Dear Prime Minister,
As activists, NGO leaders, former policy-makers and friends of Afghanistan, we welcome the UK government’s interest in supporting the convening of an international conference to address the grave and deteriorating situation for Afghan women and girls. We are also encouraged by the publication of your government’s new ‘International Women and Girls Strategy’ on International Women’s Day.
The situation in Afghanistan presents a true test of the strategy’s commitment to women and girls. Since our last correspondence, the Taliban have imposed new restrictions on women and girls – effectively preventing any access to work or education beyond primary level – and continue to harass, detain and kill those who dare to dissent. The UN/OIC proposal to co-host an international conference on women and girls in the Muslim world creates an urgent opportunity for the international community to engage around a coherent and coordinated response to the crisis in Afghanistan. This must be seized; Afghan women have already fought alone for too long.
Our coalition and the undersigned are committed to supporting this event and any subsequent international conference on Afghan women and girls, but only if certain conditions are met by the organisers and sponsors. We have set out our demands for the conference – together with a wider set of recommendations for future international action on Afghanistan by the UN and OIC – in a Position paper published on ODI’s website.
This International Women’s Day, your government must act to show that it stands with Afghan women who continue to fight each day for basic freedoms against a fundamentalist crackdown on their rights. The very least the UK can do is listen to these brave women. To this end, we urge that:
1. The UK Government uses its leadership on the women and girls agenda to make submissions on our coalition’s behalf to the UN and OIC:
i) The UN and OIC need to ensure the joint conference is genuinely impactful and not yet another ‘talking shop’. It must secure collective agreement on urgent, coordinated action to significantly improve the lives of women and girls in Afghanistan, and by extension their families and communities, and the security of the nation and region as a whole.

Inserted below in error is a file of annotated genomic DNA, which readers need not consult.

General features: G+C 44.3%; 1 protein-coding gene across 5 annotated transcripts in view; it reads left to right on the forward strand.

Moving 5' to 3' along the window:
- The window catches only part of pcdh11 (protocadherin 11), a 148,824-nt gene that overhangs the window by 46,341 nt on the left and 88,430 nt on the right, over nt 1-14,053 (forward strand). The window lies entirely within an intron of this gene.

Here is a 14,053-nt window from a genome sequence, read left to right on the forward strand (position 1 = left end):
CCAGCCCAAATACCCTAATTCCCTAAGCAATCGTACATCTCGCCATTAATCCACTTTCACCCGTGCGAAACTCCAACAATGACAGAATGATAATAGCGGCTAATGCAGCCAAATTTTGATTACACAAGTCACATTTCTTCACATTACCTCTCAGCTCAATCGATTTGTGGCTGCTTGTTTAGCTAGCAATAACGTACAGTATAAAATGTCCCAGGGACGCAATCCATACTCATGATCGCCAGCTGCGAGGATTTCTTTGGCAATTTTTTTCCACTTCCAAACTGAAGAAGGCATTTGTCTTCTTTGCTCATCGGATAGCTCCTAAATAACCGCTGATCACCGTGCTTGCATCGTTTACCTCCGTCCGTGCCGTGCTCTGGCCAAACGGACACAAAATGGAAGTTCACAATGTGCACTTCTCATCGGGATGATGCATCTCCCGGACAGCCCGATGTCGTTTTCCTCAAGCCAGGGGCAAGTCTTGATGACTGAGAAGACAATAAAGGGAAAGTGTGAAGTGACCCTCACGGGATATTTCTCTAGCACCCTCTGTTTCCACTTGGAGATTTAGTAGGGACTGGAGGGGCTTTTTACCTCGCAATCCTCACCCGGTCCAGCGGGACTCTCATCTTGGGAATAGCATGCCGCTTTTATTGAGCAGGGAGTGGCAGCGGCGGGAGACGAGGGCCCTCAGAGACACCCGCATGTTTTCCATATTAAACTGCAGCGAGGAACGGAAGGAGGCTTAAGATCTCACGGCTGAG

ii) The UN and OIC need to commit to concrete steps to persuade the Taliban to reverse the bans on girls’ and women’s education and female NGO workers. Failing that, the international community must collectively agree to hold the Taliban to account and to bolster Afghan civil society, especially women’s rights organisations.
iii) Afghan women must be part of the main UN/OIC conference, present as expert speakers across a range of issues. It is insufficient to merely have a side discussion, panel or a few invited speakers and attendees in the main hall. There needs to be dedicated and holistic focus on the range of issues facing Afghan women, including intersectionality i.e. women from religious and ethnic minorities, disabled and LGBTQ Afghans, who face multiple layers of risk.
As suggested by Fawzia Koofi, First Woman Deputy Speaker of the Afghan Parliament and Peace Negotiator, a pre-summit could be convened to:
(a) Bring a wide range of Afghan women leaders together to devise a roadmap and set of recommendations on the actions they would like to see;
(b) Conduct detailed, expert discussion on a range of issues, including violence against women, food security, education, employment and the leadership role of Afghan women in international policy-making and negotiation on Afghanistan.
2. The Prime Minister agrees to meet with our coalition, including Afghan female leaders (as set out in our coalition’s letter dated 3 December 2022).
3. The UK should follow the example of Germany, Sweden and Denmark in establishing a specific refugee status for Afghan women and girls.
This follows a longstanding campaign to create a dedicated asylum route for Afghan women at risk. Eighteen months on from Operation Pitting, there is a public sector equality duty to address the gender bias that has emerged in the Afghan resettlement programme. The failings of the Afghan resettlement provisions have been lost as a result of the narrative around Ukraine and Channel boats. We also urge that the specific case of Afghan refugees must be distinguished during any debate on the Illegal Migration Bill, given the UK’s role, along with other NATO members, in creating the conditions for their flight from their home.